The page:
Literary Event of the Week: The Feral Detective reading at Elliott Bay Book Company

There's a moment fairly early in Jonathan Lethem's new novel The Feral Detective when our narrator, Phoebe Siegler, leans in for a passionate kiss. She rubs the man's hair and runs her hands across his "strong-cabled neck." Then she leans in and, surprising herself, whispers, "Who did you vote for?"

He responds, "Sorry?"

She realizes she blew the moment: "Don't answer, never mind, forget I asked." It's a jarring distraction from a sensual moment, the insertion of politics to a moment where politics doesn't belong.

That's kind of what reading The Feral Detective is like. It's a crime novel — the kind of detective tropes that Lethem has been playing with his whole career, from Gun, with Occasional Music to *Motherless Brooklyn — but it's one that is still reeling from the election of Donald Trump.

Siegler herself is still trying to understand what it means to live in a country with Trump as president. As soon as she starts to feel normal, reality rears its head and her narration gets scrambled again. Her story starts when she blows up her job: "I'd done everything right," she explains, "like a certain first female nominee we'd all relied upon, even my male friends who hated her, as a cap on the barking madness of the world."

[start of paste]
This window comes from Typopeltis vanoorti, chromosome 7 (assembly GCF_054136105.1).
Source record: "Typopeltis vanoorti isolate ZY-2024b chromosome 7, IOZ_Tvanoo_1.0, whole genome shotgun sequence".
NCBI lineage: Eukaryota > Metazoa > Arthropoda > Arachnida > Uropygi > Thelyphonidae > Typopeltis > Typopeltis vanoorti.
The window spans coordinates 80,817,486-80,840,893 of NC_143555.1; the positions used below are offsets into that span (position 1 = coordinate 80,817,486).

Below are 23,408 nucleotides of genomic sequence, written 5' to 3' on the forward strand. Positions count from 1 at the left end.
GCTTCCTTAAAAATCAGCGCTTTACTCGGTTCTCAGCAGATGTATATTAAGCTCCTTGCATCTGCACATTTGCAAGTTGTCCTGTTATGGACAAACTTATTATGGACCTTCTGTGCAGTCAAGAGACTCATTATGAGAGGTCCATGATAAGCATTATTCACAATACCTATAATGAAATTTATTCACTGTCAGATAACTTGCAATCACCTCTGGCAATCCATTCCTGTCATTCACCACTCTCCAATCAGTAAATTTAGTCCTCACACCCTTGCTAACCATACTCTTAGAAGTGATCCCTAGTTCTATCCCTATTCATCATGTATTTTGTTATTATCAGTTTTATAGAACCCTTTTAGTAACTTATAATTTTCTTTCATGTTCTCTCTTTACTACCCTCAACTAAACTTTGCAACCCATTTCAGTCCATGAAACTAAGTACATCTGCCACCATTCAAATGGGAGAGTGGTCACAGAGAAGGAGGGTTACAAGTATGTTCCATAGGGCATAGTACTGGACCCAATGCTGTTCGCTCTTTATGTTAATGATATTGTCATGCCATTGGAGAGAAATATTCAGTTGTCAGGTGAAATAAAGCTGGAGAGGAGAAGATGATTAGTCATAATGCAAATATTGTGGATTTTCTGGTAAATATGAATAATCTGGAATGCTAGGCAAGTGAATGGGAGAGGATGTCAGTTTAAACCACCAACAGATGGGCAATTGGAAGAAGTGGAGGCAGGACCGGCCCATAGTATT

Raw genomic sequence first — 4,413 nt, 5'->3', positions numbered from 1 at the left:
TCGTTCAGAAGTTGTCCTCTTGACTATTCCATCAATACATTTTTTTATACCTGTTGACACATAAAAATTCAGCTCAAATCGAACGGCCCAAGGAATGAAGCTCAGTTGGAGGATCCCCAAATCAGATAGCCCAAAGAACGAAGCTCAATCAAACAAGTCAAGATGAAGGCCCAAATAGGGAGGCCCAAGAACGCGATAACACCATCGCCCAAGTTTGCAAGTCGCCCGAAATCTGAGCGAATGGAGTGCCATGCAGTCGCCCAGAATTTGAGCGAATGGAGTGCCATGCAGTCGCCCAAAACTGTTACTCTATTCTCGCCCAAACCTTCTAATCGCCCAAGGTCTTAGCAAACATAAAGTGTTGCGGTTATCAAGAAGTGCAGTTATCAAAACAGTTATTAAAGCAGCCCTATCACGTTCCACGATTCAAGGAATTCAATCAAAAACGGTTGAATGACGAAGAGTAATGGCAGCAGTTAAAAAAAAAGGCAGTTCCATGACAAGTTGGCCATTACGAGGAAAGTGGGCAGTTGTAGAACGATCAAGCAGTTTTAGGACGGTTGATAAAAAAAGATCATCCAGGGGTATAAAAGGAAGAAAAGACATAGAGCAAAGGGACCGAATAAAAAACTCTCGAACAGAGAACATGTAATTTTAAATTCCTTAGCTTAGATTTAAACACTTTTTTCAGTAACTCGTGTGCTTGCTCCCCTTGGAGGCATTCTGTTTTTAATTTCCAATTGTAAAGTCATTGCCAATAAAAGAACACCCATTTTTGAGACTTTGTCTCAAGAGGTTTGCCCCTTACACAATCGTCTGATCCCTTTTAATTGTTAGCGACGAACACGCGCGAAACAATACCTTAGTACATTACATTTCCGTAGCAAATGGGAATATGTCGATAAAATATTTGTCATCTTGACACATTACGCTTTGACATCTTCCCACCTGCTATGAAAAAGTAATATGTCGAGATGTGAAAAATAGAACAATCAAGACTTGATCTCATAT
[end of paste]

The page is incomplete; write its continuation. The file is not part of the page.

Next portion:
Soon after the election, Siegler's friend's daughter goes missing. She sets out to find Arabella and she enlists the help of a detective with the brilliant name Charles Heist. The trail leads them to a cult and things go very wrong. Meanwhile, the world around Siegler and Heist falls apart after the election of Trump.

Feral Detective feels like a direct descendent of Pynchon's first detective novel, The Crying of Lot 49. But it also works as a metaphor for how impossible it is to fall prey to suspension of disbelief in the age of Donald Trump. No fictional situation is too ludicrous anymore, now that the real world has tipped over into a bad novel.

It's not really fair to accuse Feral Detective of lacking focus, as that's kind of the point of the book. But it's still not as fun as it could be, nor as compulsively readable as it should be. At certain points in the narrative when Siegler seems to give up hope, some readers might want to follow suit and set the book down.

Feral Detective ultimately reads like minor-key Lethem; unlike, say, the all-consuming sprawl of his underrated Chronic City, Feral Detective feels myopic and small. But even a lesser Lethem book is still worth your time and attention, and at certain points the book erupts into an orgasmic display of imagination and writing bravura. There are enough of those moments to make you almost forget what a shitshow the rest of the world is right now. Almost.

This Thursday, Lethem reads from The Feral Detective at Elliott Bay Book Company. He will undoubtedly have some things to say about the president and fiction and what purpose fiction serves in a time when Trump is president.

Elliott Bay Book Company, 1521 10th Ave, 624-6600,, 7 pm, free.